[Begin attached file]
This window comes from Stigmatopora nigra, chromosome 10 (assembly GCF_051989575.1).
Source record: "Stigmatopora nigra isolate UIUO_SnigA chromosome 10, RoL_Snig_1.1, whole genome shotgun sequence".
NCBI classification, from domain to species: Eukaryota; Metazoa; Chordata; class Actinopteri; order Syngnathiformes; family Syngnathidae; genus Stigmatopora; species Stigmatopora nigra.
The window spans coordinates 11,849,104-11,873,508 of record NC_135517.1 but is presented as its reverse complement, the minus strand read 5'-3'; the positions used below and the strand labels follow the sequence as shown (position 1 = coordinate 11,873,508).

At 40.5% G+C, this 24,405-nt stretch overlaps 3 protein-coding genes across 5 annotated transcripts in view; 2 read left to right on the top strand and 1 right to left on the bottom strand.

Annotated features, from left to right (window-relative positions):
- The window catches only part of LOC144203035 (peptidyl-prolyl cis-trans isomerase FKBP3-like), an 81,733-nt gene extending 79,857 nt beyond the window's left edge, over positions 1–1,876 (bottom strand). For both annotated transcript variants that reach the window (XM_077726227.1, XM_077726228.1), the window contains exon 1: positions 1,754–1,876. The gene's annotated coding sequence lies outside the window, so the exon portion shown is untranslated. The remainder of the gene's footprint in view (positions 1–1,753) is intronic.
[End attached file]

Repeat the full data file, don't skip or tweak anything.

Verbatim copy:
This window comes from Stigmatopora nigra, chromosome 10 (assembly GCF_051989575.1).
Source record: "Stigmatopora nigra isolate UIUO_SnigA chromosome 10, RoL_Snig_1.1, whole genome shotgun sequence".
NCBI classification, from domain to species: Eukaryota; Metazoa; Chordata; class Actinopteri; order Syngnathiformes; family Syngnathidae; genus Stigmatopora; species Stigmatopora nigra.
The window spans coordinates 11,849,104-11,873,508 of record NC_135517.1 but is presented as its reverse complement, the minus strand read 5'-3'; the positions used below and the strand labels follow the sequence as shown (position 1 = coordinate 11,873,508).

At 40.5% G+C, this 24,405-nt stretch overlaps 3 protein-coding genes across 5 annotated transcripts in view; 2 read left to right on the top strand and 1 right to left on the bottom strand.

Annotated features, from left to right (window-relative positions):
- The window catches only part of LOC144203035 (peptidyl-prolyl cis-trans isomerase FKBP3-like), an 81,733-nt gene extending 79,857 nt beyond the window's left edge, over positions 1–1,876 (bottom strand). For both annotated transcript variants that reach the window (XM_077726227.1, XM_077726228.1), the window contains exon 1: positions 1,754–1,876. The gene's annotated coding sequence lies outside the window, so the exon portion shown is untranslated. The remainder of the gene's footprint in view (positions 1–1,753) is intronic.